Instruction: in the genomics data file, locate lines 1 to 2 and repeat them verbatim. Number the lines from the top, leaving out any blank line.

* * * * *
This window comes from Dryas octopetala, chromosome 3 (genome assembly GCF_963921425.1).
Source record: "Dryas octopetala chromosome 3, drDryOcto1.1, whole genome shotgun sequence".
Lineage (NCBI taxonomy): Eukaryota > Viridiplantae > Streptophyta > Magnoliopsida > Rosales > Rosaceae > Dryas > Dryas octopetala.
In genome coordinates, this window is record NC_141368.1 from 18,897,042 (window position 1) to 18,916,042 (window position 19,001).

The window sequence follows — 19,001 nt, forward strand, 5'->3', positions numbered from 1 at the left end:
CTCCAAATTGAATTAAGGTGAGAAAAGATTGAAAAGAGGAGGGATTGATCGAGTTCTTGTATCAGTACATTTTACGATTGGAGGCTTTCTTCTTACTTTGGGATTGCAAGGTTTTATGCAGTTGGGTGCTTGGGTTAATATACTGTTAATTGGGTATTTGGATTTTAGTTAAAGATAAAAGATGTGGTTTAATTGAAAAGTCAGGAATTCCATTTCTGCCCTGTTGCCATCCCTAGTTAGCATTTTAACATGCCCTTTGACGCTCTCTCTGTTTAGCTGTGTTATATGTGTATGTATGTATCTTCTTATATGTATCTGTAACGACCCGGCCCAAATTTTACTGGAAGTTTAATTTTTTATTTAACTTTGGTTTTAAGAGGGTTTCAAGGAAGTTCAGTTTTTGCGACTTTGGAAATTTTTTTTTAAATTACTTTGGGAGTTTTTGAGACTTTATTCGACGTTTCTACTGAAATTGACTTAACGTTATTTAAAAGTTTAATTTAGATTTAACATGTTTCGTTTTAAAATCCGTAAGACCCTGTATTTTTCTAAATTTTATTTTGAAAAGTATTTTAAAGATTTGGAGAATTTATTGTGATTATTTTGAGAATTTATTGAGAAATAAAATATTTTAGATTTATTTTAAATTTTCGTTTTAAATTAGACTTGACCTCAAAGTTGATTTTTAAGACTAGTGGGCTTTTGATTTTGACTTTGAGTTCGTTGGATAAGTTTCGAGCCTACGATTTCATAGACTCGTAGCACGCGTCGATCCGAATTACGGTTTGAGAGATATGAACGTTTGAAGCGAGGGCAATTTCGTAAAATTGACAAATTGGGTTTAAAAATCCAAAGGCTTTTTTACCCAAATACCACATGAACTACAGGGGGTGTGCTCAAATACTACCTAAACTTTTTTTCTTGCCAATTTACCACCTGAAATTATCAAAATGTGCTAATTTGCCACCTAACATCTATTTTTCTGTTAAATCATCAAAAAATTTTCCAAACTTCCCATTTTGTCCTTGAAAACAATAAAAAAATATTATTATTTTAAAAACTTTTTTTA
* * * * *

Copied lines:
This window comes from Dryas octopetala, chromosome 3 (genome assembly GCF_963921425.1).
Source record: "Dryas octopetala chromosome 3, drDryOcto1.1, whole genome shotgun sequence".